Understanding And Managing Mental Pressure: Tips From Dr. Prathama Chaudhuri

Does the process of ageing bring about disappointment in life? How can one effectively manage and control this sentiment? How should it be controlled? What are ways to reduce depression and stress? What should be done to stay healthy? How can negative thoughts and overthinking be controlled?

Dr. (Prof.) Prathama Chaudhuri, a psychiatrist, provided important advice regarding mental health and other health-related problems.

Prathama Chaudhuri sheds light on the nuanced aspects of mental pressure, emphasising that it doesn't always equate to negativity. According to her, a life devoid of any challenges is akin to a stagnant existence, and a certain amount of pressure is essential for personal growth.

Chaudhuri introduces the concept of "positive stress" or "eustress," highlighting that the pressure exerted for the benefit of oneself or others contributes positively to life. However, the transition from beneficial stress to distress raises a crucial question: when does the good pressure turn into detrimental stress?

She shares valuable tips to gauge one's mental state. Disturbed sleep patterns, frequent acidity, digestive issues, headaches, and even disruptions in normal sexual life can be indicators of underlying mental pressure. Moreover, behavioural changes such as irritability, loss of interest in work, diminished self-esteem, and anxiety further signify the presence of mental stress.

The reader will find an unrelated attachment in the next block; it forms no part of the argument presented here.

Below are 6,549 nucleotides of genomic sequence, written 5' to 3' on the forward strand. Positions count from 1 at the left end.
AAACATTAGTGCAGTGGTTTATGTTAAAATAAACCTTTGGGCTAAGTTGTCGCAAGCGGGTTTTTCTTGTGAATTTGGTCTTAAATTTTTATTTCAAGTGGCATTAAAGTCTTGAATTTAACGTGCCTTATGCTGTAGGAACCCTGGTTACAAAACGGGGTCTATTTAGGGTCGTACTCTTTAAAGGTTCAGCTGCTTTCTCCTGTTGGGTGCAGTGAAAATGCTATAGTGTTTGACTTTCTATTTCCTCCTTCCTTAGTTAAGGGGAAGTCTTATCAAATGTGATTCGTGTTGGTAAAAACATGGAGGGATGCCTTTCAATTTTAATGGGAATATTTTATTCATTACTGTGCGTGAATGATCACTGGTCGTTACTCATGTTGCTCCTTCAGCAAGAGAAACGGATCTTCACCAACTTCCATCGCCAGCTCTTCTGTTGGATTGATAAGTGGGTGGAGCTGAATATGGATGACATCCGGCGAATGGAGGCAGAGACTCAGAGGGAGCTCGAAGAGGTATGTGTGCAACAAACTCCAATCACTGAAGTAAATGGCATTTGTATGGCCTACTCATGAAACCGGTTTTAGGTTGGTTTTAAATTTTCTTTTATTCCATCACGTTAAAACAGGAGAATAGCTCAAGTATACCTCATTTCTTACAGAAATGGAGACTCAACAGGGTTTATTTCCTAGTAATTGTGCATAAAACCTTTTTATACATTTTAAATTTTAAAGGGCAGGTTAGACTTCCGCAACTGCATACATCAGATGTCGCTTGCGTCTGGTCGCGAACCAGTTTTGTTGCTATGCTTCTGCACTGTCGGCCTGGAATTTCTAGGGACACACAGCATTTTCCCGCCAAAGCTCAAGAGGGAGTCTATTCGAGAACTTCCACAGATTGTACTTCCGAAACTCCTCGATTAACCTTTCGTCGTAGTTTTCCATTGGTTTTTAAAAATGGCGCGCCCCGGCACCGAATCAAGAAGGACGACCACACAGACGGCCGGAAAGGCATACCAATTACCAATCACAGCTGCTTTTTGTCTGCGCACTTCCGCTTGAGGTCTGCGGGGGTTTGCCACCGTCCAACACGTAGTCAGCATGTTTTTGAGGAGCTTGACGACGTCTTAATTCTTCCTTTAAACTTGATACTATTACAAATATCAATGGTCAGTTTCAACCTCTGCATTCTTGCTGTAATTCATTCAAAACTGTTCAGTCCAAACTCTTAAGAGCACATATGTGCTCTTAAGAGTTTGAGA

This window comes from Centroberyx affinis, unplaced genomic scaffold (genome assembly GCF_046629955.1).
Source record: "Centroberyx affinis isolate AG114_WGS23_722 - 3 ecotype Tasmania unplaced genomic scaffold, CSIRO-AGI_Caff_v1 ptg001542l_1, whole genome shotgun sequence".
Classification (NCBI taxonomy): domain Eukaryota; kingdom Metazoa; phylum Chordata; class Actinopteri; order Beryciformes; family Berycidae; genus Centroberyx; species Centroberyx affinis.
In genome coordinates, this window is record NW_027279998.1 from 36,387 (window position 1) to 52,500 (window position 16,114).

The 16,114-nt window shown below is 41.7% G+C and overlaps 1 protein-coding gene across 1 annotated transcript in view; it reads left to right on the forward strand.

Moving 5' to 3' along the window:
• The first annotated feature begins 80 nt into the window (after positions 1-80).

Chaudhuri urges individuals, including teenagers, to acknowledge and address mental health concerns openly. For parents, she advises fostering open communication with their children, providing guidance without being authoritative, and respecting their need for privacy.

The interview also explores mental pressure in adults, which may stem from factors like loneliness, strained relationships, physical health problems, or fear of mortality. Chaudhuri suggests a holistic approach, combining financial planning with social engagement, hobbies, and seeking emotional support to maintain mental well-being.

In conclusion, Chaudhuri emphasises that life's journey doesn't conclude at sixty or seventy; it is an ongoing process. Taking care of one's mental health should begin early, and she encourages everyone to proactively manage their mental well-being for a fulfilling and balanced life.

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